Traditional Mechanisms and New Applications: Identity Construction and Definition of Space through Image in Post-Amarna and 19th Dynasty Elite Tombs at Thebes Open Access

Fitzgerald, Clare Patricia (2013)

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This study seeks to understand the ancient visitors' experience of the elite tomb chapel from the post-Amarna period through the 19th Dynasty (ca. 1333-1188 B.C.E.) in Thebes. The tomb chapel was a multipurpose space, and the decoration and text found in the different areas of the tomb were selected and arranged with an awareness of the function of these spaces. Representing a great investment of capital on the part of the tomb owner, the tomb chapel was an open space created for the purpose of receiving visitors. In the past, discussions of tombs from this period have focused on the ritual function of the images and texts, seeing them primarily as tools to conduct the deceased to the afterlife and oriented toward the beyond. Such work is important and emphasizes a primary purpose of the tomb space, but the decoration of the tomb chapel was also oriented toward the living world and served as a major tool of self-presentation on the part of the tomb owner and his family. This second function is not entirely distinct from the first, because the representation of the deceased as an individual worthy of an afterlife due to his adherence to cultural values while alive was a prerequisite for entrance into the afterlife. In this study, I consider scene selection, placement, and composition in order to understand the self presentation of the tomb owner. In constructing his identity, the tomb owner frequently used the juxtaposition of scenes to make nuanced statements about his identity, the importance of participation in the offering cult, and his expectations of visitors to the tomb chapel. Recognizing these mechanisms, this study favors a holistic treatment of tomb decoration. In addition, the selection and placement of scenes within the tomb helped define different areas of the space for visitors and directed their movement and activity in the tomb chapel. These two mechanisms worked in tandem to mediate the visitors experience of the tomb and helped them to form ideas about the tomb owner.

Table of Contents

Table of Contents
Part I: Introduction...1

Problems and Considerations...1
Decorum: Omissions and Fictions...2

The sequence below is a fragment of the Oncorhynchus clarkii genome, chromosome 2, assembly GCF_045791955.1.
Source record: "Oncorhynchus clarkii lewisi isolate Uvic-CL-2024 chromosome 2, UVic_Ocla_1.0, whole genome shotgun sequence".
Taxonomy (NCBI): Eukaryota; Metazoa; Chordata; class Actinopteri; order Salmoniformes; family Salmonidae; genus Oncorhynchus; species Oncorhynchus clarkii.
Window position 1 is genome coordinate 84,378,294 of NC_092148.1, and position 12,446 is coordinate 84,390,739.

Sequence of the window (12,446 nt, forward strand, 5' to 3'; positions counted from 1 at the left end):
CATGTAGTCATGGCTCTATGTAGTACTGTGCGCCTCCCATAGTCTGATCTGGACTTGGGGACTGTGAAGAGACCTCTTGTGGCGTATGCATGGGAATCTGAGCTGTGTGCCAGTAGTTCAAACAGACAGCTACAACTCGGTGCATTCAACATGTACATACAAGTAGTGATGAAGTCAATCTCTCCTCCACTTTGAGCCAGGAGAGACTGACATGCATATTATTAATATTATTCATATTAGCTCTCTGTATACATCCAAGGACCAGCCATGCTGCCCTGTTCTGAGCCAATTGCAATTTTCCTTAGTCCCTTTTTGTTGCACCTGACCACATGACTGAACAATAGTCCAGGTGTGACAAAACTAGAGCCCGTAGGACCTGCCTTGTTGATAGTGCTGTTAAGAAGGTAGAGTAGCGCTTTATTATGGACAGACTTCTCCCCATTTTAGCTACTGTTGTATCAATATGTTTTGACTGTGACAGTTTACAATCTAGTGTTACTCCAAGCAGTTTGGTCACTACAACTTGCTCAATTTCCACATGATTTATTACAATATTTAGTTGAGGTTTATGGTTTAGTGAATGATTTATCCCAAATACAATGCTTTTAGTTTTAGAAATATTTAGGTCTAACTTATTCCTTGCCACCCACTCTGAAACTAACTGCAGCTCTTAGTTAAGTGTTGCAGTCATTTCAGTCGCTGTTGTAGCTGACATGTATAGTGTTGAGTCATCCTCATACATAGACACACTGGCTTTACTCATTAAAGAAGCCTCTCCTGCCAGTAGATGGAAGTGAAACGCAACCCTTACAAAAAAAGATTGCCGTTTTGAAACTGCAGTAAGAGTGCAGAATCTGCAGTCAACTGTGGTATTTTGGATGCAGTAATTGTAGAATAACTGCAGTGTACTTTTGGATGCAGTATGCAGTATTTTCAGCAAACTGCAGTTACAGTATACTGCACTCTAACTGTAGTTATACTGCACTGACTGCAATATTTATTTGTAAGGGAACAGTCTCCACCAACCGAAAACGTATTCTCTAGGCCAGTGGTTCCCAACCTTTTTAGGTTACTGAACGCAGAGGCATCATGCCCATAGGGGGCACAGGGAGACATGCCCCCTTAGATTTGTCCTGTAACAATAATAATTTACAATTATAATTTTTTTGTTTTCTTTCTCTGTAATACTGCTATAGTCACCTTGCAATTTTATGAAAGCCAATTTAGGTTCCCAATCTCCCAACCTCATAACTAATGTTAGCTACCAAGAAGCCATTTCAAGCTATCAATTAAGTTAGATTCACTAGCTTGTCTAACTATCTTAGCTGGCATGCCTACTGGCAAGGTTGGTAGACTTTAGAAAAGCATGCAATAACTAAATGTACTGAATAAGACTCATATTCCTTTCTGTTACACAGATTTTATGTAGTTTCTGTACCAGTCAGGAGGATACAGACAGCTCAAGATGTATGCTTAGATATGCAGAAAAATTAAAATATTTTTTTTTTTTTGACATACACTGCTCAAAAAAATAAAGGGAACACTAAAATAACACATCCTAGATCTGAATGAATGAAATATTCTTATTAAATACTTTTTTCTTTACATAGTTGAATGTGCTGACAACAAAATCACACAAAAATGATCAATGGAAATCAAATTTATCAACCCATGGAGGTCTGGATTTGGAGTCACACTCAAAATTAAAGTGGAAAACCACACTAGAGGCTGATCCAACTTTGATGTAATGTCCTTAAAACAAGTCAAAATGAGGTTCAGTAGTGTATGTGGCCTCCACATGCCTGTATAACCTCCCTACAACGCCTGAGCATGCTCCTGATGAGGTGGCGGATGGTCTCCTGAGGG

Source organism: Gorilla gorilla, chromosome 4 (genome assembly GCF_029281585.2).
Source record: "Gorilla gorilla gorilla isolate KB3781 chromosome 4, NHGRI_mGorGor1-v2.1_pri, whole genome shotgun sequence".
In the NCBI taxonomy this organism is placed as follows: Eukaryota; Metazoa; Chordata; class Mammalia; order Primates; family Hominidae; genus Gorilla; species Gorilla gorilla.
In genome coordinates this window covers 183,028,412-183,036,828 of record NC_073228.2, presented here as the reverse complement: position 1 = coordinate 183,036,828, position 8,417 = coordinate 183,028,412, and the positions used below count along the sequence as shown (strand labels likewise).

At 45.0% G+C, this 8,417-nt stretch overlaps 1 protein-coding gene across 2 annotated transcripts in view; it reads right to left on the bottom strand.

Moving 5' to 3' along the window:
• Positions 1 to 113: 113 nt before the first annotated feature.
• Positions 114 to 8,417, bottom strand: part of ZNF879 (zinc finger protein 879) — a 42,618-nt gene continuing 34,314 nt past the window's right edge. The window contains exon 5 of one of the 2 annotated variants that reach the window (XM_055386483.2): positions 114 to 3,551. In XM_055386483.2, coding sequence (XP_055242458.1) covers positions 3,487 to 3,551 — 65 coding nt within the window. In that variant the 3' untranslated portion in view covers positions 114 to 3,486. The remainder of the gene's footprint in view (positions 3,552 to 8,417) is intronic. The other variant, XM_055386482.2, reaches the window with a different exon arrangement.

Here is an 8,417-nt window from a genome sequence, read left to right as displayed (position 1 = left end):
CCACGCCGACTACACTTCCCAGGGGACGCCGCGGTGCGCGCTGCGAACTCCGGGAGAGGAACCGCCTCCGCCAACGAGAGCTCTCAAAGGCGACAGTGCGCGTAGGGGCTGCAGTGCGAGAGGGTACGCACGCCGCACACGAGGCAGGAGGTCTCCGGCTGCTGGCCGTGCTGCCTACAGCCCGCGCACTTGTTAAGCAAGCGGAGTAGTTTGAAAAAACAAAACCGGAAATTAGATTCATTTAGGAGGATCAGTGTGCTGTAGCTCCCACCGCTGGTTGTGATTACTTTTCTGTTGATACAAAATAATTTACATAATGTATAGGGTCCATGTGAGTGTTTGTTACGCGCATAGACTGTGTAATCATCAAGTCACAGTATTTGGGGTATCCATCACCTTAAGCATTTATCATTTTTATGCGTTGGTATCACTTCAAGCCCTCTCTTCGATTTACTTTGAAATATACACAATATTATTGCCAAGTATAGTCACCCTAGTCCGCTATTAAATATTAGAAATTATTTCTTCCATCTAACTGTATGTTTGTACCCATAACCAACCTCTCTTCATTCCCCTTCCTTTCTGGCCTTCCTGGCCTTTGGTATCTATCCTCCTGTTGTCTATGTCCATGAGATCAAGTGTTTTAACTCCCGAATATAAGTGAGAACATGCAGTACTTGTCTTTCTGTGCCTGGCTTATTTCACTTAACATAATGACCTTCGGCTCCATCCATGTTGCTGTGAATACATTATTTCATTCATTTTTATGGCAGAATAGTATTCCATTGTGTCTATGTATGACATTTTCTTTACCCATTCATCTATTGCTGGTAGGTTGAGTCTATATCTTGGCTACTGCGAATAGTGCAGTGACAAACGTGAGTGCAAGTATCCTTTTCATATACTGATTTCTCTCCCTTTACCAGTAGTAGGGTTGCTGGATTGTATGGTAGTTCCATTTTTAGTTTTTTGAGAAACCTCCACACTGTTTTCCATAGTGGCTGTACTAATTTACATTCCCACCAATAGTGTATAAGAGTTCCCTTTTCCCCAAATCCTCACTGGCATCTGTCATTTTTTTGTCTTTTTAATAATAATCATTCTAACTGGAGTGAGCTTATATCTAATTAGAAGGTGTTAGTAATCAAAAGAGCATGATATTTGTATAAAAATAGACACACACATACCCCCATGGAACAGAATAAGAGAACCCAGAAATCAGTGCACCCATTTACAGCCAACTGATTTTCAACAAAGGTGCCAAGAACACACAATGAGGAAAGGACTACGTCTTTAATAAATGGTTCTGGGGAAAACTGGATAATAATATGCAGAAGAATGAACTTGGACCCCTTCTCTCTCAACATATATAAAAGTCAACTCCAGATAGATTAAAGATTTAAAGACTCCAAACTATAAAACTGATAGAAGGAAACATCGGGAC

Maat and the Egyptian Worldview...3
Maat in Texts...6
Efficacy of Images...12
Egyptian Understanding of Death: The Narrative...15
The Characterization of Death in Egyptian Culture...18
Functions of a Tomb...21
Construction of Tombs at Thebes...29
Tomb Owners...34
Who were the contemporary visitors to the tomb?...36
Tomb Development in Western Thebes...39
Focal Walls...48
Written and Visual Literacy in Ancient Egypt...50
Modern History of the Tombs and Their Study...64
A Reductive View...66
Population and Survival...70
Historical Context...75
Selection of Tombs for Study...75
Organization of the study...77

Part II: Holistic Readings...79

TT 13...80
TT 14...87
TT 16...94
TT 19...102
TT 25...112
TT 26...116
TT 31...121
TT 40...140
TT 49...162
TT 51...180
TT 111...194
TT 133...199
TT 138...205
TT 159...216
TT 178...221
TT 189...234
TT 233...239
TT 254...243
TT 263...250
TT 296...255
TT 324...268
TT 344...274
TT 387...278
TT 409...282

Part III: Interpretation and Conclusion...296

Osiris in Kiosk and Adoration of Other Deities on Focal Walls...298
Tomb owner receiving offerings...304
Professional Scenes...305
Tree Goddess Scene and Chapter 59...309
Funeral Procession and Spell 145/146...312
Stacked and mirrored scenes on focal walls...315
Meaning for self-presentation in 19th Dynasty tomb chapels...321
Areas for Further Work...323


Tombs Removed from Dissertation...331
Tombs Arranged by Date...335
Tombs Arranged by Area...337
Book of the Dead Spells found in Theban Tombs in the Dissertation...339
Transverse Hall, Focal Wall Chart...382
Transverse Hall, "East" Wall Chart...390
Transverse Hall, Short Wall Chart...399

Figure List...407

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